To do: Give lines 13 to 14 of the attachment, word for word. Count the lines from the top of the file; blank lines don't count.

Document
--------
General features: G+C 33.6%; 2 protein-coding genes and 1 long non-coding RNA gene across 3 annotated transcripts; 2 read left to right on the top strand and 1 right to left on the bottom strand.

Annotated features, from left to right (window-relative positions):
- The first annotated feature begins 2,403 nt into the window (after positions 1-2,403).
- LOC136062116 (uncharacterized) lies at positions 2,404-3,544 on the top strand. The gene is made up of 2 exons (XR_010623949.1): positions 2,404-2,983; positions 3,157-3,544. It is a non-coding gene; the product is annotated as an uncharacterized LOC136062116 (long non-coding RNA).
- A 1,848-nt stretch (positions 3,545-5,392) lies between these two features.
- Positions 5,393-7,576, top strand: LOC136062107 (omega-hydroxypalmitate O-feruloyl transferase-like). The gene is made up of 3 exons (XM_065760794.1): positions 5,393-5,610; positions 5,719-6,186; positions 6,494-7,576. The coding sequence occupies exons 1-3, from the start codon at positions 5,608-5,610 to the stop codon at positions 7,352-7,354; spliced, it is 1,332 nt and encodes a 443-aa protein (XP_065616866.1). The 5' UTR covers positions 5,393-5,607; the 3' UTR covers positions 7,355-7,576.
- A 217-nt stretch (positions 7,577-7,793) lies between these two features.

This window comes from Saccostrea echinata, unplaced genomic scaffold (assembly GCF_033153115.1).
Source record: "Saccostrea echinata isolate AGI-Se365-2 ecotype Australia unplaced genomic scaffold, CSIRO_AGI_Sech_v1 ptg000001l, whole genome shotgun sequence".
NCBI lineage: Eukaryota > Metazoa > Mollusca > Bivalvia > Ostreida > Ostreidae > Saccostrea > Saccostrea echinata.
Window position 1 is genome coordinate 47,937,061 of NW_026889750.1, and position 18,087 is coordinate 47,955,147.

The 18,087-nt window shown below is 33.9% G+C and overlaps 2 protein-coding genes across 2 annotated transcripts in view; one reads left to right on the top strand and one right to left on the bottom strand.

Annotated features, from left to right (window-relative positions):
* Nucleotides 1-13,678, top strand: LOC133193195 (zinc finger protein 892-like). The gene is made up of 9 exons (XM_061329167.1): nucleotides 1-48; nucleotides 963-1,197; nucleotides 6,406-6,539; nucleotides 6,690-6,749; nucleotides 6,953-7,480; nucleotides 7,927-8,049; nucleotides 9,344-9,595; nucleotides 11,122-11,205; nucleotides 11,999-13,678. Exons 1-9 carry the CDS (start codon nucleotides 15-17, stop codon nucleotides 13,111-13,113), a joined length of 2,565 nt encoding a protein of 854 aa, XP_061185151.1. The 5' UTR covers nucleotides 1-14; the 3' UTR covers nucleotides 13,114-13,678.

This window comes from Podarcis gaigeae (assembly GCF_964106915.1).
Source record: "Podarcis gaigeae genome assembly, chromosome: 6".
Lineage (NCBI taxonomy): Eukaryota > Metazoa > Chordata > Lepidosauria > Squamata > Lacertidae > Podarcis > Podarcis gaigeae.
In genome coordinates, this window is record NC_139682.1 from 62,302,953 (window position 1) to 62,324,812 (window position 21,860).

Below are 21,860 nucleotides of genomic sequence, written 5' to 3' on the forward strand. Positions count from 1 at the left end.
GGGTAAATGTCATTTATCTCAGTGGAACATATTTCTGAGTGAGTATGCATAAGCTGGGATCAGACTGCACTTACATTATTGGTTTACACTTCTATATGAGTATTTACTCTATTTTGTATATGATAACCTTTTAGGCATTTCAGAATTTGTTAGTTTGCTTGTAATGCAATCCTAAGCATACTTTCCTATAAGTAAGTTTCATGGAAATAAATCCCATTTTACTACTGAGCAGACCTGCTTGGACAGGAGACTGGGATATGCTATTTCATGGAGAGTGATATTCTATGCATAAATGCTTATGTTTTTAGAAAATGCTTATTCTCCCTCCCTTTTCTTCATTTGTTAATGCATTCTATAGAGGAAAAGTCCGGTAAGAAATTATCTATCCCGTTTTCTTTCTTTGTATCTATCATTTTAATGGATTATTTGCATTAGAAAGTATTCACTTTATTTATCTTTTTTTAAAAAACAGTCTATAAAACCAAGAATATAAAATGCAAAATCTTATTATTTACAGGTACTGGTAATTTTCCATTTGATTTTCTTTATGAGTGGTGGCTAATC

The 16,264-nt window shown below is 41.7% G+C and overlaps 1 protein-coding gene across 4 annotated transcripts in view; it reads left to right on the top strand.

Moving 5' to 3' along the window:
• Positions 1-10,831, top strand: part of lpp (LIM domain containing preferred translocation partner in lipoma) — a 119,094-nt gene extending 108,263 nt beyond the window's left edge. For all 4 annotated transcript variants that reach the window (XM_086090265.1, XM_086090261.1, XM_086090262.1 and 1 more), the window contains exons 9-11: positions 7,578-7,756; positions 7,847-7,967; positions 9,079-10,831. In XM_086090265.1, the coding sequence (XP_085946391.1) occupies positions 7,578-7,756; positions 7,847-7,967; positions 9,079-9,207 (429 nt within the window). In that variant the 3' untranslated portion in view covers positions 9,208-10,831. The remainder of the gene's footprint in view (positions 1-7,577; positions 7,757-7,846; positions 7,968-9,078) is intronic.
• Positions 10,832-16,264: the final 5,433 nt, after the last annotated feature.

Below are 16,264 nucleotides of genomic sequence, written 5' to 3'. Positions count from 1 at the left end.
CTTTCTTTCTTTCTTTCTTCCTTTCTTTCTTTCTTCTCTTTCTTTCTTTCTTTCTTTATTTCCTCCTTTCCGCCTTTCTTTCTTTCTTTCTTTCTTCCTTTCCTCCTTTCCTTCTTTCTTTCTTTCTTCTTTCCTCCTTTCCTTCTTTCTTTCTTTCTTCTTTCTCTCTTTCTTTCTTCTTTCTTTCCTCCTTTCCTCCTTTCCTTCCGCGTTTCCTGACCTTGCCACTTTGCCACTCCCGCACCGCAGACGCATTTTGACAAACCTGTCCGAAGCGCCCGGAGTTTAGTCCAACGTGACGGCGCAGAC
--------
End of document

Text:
Annotated features, from left to right (window-relative positions):
* Nucleotides 1-13,678, top strand: LOC133193195 (zinc finger protein 892-like). The gene is made up of 9 exons (XM_061329167.1): nucleotides 1-48; nucleotides 963-1,197; nucleotides 6,406-6,539; nucleotides 6,690-6,749; nucleotides 6,953-7,480; nucleotides 7,927-8,049; nucleotides 9,344-9,595; nucleotides 11,122-11,205; nucleotides 11,999-13,678. Exons 1-9 carry the CDS (start codon nucleotides 15-17, stop codon nucleotides 13,111-13,113), a joined length of 2,565 nt encoding a protein of 854 aa, XP_061185151.1. The 5' UTR covers nucleotides 1-14; the 3' UTR covers nucleotides 13,114-13,678.